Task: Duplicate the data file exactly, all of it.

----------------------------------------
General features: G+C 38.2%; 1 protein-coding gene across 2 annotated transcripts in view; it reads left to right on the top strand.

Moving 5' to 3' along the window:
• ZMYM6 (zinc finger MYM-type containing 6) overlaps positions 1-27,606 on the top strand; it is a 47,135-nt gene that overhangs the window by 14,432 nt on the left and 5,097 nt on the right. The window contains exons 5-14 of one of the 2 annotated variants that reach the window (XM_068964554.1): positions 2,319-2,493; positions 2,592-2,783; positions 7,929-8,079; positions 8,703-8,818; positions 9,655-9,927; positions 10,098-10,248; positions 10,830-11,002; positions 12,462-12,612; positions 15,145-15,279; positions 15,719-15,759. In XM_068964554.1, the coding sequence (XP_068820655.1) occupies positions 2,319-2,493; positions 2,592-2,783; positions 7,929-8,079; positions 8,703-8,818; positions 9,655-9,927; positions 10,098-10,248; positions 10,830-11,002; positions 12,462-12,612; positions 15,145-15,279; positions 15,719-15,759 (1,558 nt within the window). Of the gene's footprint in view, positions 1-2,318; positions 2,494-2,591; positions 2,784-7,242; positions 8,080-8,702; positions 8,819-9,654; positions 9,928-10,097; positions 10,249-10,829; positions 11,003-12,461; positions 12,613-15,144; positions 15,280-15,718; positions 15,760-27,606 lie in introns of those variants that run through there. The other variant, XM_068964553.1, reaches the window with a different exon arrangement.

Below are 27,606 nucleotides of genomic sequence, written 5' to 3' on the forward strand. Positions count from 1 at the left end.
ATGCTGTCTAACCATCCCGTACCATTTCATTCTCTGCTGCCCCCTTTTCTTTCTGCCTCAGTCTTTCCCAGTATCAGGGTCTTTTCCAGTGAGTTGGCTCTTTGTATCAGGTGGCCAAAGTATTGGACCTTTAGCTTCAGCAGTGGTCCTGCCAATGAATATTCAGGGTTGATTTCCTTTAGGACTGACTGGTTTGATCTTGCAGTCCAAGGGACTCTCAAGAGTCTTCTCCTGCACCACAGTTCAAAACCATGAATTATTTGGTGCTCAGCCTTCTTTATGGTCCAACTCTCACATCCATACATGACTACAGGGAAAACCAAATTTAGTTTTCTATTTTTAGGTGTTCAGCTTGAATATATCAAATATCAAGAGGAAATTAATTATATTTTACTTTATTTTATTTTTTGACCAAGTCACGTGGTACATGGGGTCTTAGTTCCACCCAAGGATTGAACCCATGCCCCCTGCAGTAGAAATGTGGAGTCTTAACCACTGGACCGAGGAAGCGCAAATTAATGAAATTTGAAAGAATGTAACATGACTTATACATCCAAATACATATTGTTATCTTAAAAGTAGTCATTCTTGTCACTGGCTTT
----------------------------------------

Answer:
General features: G+C 38.2%; 1 protein-coding gene across 2 annotated transcripts in view; it reads left to right on the top strand.

Moving 5' to 3' along the window:
• ZMYM6 (zinc finger MYM-type containing 6) overlaps positions 1-27,606 on the top strand; it is a 47,135-nt gene that overhangs the window by 14,432 nt on the left and 5,097 nt on the right. The window contains exons 5-14 of one of the 2 annotated variants that reach the window (XM_068964554.1): positions 2,319-2,493; positions 2,592-2,783; positions 7,929-8,079; positions 8,703-8,818; positions 9,655-9,927; positions 10,098-10,248; positions 10,830-11,002; positions 12,462-12,612; positions 15,145-15,279; positions 15,719-15,759. In XM_068964554.1, the coding sequence (XP_068820655.1) occupies positions 2,319-2,493; positions 2,592-2,783; positions 7,929-8,079; positions 8,703-8,818; positions 9,655-9,927; positions 10,098-10,248; positions 10,830-11,002; positions 12,462-12,612; positions 15,145-15,279; positions 15,719-15,759 (1,558 nt within the window). Of the gene's footprint in view, positions 1-2,318; positions 2,494-2,591; positions 2,784-7,242; positions 8,080-8,702; positions 8,819-9,654; positions 9,928-10,097; positions 10,249-10,829; positions 11,003-12,461; positions 12,613-15,144; positions 15,280-15,718; positions 15,760-27,606 lie in introns of those variants that run through there. The other variant, XM_068964553.1, reaches the window with a different exon arrangement.

Below are 27,606 nucleotides of genomic sequence, written 5' to 3' on the forward strand. Positions count from 1 at the left end.
ATGCTGTCTAACCATCCCGTACCATTTCATTCTCTGCTGCCCCCTTTTCTTTCTGCCTCAGTCTTTCCCAGTATCAGGGTCTTTTCCAGTGAGTTGGCTCTTTGTATCAGGTGGCCAAAGTATTGGACCTTTAGCTTCAGCAGTGGTCCTGCCAATGAATATTCAGGGTTGATTTCCTTTAGGACTGACTGGTTTGATCTTGCAGTCCAAGGGACTCTCAAGAGTCTTCTCCTGCACCACAGTTCAAAACCATGAATTATTTGGTGCTCAGCCTTCTTTATGGTCCAACTCTCACATCCATACATGACTACAGGGAAAACCAAATTTAGTTTTCTATTTTTAGGTGTTCAGCTTGAATATATCAAATATCAAGAGGAAATTAATTATATTTTACTTTATTTTATTTTTTGACCAAGTCACGTGGTACATGGGGTCTTAGTTCCACCCAAGGATTGAACCCATGCCCCCTGCAGTAGAAATGTGGAGTCTTAACCACTGGACCGAGGAAGCGCAAATTAATGAAATTTGAAAGAATGTAACATGACTTATACATCCAAATACATATTGTTATCTTAAAAGTAGTCATTCTTGTCACTGGCTTT